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» Hatrack River Writers Workshop » Forums » Open Discussions About Writing » Converting from MG to YA and names for father

   
Author Topic: Converting from MG to YA and names for father
Wordcaster
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I'm in the process of converting my novel from a MG to a YA. What does that mean? I suppose it means my protagonist has to shift from a 14 year-old to a 16/17 year-old and I probably should look at a word count more in the 65k range instead of 40k range.

The whole reason I want to shift it is that the content of the story is more on the mature side. I guess it's somewhat in line with readers of The Ranger's Apprentice, but I would like to bring some more advanced themes into the story.

Question:
What would an adolescent on his way to independence call his father? The time period would be that of a typical fantasy (medieval era). His father is a key character, and their relationship is much like the father-son relationship on the show, Fringe.

Right now he is called "Papa," but I fear that is something only a child would call their father. "Dad" is what I hear adults call their fathers, but would that still be used in that era?

Any other comments are welcome.


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mrmeadors
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I think I have read just "Father" being used by adults. It might be interesting, in that age group, to explore the transition a boy would go through, from calling his father "Papa" to "Father." Relationships change a bit in those adolescent years, and if it fits the context of your story, you could build a bit on that.
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KayTi
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Father is nice and formal. Pa is shorthand (sounds like living on the prairie... Dad seems too contemporary.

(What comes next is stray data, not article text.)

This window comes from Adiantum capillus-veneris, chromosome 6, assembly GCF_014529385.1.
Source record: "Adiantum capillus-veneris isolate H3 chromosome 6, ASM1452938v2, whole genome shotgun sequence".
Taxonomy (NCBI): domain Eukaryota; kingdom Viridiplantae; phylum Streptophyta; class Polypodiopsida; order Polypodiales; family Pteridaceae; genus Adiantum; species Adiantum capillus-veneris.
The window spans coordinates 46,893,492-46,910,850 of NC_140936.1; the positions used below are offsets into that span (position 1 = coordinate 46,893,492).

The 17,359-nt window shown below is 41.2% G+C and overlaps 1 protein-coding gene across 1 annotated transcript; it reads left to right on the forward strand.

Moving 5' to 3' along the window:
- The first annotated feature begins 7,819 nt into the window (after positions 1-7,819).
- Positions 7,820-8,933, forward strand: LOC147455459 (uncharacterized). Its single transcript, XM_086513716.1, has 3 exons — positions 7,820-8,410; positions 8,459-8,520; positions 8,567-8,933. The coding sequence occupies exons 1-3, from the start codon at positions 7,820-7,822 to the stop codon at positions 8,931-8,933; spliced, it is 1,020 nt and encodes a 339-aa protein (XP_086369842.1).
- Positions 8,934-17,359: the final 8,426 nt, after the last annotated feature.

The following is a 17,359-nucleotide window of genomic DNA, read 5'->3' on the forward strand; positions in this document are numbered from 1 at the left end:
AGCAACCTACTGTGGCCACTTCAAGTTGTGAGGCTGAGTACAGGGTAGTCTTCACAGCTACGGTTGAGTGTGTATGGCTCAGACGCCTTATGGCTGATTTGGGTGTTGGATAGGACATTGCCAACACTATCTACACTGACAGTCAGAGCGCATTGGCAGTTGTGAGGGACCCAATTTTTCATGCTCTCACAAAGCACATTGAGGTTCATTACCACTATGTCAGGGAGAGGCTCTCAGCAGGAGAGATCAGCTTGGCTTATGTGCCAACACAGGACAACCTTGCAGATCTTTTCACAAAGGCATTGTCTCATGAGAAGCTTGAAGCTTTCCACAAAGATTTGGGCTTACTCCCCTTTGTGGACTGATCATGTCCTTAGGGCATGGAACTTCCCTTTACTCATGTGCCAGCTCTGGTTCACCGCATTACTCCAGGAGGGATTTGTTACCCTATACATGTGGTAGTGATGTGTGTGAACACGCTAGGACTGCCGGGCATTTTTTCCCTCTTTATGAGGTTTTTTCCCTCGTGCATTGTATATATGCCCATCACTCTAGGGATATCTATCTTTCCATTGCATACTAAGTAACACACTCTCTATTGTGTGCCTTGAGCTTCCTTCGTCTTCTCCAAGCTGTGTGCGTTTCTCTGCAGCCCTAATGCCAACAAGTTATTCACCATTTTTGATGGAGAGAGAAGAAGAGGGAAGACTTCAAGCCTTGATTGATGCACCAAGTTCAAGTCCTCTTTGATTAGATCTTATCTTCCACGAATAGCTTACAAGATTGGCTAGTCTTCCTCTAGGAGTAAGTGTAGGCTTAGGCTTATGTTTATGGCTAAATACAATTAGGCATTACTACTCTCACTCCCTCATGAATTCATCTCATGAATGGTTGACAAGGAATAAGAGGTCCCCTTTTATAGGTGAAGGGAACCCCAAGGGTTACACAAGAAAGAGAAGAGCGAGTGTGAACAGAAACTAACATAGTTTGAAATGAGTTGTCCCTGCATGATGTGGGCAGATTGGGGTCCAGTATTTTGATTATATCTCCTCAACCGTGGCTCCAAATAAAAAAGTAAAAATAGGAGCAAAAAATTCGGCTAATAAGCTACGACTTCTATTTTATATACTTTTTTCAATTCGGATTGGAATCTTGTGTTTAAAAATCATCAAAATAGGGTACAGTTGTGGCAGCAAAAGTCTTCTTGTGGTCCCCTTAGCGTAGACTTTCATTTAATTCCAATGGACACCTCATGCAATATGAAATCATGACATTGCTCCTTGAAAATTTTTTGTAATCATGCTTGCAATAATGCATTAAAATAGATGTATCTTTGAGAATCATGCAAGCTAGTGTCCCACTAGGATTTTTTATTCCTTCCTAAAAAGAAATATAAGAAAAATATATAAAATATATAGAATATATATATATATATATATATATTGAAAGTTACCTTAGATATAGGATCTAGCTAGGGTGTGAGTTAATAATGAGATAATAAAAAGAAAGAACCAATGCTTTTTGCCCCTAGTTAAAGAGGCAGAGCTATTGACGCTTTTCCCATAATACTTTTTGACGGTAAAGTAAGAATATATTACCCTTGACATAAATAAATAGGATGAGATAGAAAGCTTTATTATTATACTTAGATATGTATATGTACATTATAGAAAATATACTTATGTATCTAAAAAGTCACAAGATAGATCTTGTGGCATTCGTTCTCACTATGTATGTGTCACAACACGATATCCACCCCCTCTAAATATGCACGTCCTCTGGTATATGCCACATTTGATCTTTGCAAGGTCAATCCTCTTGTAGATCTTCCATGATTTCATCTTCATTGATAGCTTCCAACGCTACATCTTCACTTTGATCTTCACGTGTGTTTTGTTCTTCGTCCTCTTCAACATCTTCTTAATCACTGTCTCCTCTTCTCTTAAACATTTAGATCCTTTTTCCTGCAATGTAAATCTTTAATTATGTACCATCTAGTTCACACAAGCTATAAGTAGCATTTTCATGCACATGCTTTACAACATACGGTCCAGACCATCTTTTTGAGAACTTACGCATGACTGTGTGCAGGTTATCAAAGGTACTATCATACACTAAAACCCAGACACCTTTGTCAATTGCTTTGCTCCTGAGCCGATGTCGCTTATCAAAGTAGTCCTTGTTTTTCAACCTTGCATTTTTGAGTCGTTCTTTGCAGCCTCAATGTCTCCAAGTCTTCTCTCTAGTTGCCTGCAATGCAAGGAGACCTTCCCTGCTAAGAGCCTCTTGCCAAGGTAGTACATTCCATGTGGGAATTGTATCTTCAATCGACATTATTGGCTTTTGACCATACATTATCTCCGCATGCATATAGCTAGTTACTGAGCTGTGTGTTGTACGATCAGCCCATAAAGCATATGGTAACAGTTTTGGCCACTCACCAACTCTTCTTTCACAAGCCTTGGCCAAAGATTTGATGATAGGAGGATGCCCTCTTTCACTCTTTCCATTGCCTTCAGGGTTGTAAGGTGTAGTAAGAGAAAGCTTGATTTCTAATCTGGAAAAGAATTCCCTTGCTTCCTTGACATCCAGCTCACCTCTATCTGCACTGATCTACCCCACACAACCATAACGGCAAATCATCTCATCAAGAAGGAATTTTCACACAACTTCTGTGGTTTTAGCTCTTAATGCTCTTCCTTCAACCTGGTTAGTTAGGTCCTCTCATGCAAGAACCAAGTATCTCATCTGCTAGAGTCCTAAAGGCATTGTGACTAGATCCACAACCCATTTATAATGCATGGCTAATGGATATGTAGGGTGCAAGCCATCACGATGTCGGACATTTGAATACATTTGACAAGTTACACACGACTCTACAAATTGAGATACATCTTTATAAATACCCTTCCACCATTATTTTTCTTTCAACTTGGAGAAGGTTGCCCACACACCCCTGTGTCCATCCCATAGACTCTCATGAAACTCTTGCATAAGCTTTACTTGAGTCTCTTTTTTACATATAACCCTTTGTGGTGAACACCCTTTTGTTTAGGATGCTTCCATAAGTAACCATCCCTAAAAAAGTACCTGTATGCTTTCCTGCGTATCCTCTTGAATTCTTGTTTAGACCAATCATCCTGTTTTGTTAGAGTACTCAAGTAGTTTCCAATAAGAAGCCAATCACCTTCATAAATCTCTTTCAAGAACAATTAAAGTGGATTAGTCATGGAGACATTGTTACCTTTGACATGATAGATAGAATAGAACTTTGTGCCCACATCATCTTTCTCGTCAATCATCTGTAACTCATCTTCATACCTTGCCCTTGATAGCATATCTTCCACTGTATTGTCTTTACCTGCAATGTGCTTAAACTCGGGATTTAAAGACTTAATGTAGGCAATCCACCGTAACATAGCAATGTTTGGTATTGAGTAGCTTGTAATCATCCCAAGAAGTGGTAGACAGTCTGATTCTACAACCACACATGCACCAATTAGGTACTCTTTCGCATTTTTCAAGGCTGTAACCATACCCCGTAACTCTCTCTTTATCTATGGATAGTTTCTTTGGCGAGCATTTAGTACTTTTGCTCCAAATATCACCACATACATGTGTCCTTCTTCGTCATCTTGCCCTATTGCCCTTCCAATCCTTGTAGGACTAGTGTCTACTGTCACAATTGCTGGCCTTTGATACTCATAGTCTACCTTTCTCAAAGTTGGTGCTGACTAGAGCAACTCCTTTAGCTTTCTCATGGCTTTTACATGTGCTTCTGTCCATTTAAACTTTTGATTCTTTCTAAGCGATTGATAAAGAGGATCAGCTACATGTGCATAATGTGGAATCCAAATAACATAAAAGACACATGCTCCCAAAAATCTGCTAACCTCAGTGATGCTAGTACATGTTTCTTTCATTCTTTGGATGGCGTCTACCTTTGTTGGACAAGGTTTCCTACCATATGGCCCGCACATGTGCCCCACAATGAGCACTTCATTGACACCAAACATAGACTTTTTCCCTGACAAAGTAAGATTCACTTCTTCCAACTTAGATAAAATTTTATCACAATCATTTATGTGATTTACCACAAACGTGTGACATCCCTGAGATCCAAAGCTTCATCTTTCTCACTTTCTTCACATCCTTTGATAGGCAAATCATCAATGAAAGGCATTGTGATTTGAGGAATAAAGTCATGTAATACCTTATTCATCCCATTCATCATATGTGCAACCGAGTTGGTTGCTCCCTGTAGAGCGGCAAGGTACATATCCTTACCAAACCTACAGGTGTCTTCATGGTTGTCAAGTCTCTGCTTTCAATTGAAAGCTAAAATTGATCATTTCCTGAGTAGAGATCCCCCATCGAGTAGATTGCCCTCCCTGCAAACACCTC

You could also make up a word that fits with your setting. Da. Orr. (something short.)


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Rob Roy 99
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What's the general dialogue voice like?

If it's something like "Hey Squirt, get your butt out of my saddle," then go with "Dad."

If it's closer to "Little brother, you did not ask permission to ride my charger," then go with "Father" or "Sir."

Every character should have a reasonably unique voice, but all of them should fit into the same social milieu. In older, more structured societies, fathers were not pals to their children, they were masters whose word was law.

Ard-choille,
Rob Roy


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Wordcaster
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Kayti, your comments reflect my sentiments and struggles.

Papa sounds too juvenile; dad too contemporary; father too formal; pa too hillcountry. If their was a medieval version of dad, it would be perfect.

I want a term that is respectful, yet informal and in line with the medieval era.


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KayTi
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Go other-languagey. Pere. Popi. I always like Oma and Opa, though they mean grandparents, I think...(not a language I speak.)